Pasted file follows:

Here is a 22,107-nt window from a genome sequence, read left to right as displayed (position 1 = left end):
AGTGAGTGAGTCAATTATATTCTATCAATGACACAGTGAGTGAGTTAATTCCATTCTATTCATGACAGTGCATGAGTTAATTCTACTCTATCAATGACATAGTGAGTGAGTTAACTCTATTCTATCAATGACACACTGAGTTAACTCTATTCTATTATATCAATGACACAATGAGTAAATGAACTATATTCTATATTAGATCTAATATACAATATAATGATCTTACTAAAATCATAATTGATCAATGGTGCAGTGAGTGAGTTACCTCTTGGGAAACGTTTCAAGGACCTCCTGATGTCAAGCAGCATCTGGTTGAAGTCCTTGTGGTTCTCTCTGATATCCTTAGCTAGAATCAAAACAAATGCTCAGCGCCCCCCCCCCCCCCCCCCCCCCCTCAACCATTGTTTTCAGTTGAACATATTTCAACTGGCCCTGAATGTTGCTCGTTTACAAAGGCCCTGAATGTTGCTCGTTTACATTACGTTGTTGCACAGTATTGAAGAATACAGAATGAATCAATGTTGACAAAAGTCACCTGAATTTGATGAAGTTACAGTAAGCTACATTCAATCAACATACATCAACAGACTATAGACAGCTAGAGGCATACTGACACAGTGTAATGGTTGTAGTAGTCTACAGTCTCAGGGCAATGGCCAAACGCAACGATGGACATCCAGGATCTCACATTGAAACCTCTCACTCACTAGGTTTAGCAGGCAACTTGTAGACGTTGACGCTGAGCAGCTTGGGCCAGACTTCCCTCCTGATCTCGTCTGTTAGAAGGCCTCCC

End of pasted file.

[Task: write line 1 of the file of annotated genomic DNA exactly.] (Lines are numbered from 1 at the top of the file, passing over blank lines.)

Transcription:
Here is a 22,107-nt window from a genome sequence, read left to right as displayed (position 1 = left end):